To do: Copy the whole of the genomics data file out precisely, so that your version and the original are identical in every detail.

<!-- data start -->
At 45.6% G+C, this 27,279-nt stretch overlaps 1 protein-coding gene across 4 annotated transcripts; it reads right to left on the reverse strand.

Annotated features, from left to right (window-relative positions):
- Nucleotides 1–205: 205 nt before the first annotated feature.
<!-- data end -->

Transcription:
At 45.6% G+C, this 27,279-nt stretch overlaps 1 protein-coding gene across 4 annotated transcripts; it reads right to left on the reverse strand.

Annotated features, from left to right (window-relative positions):
- Nucleotides 1–205: 205 nt before the first annotated feature.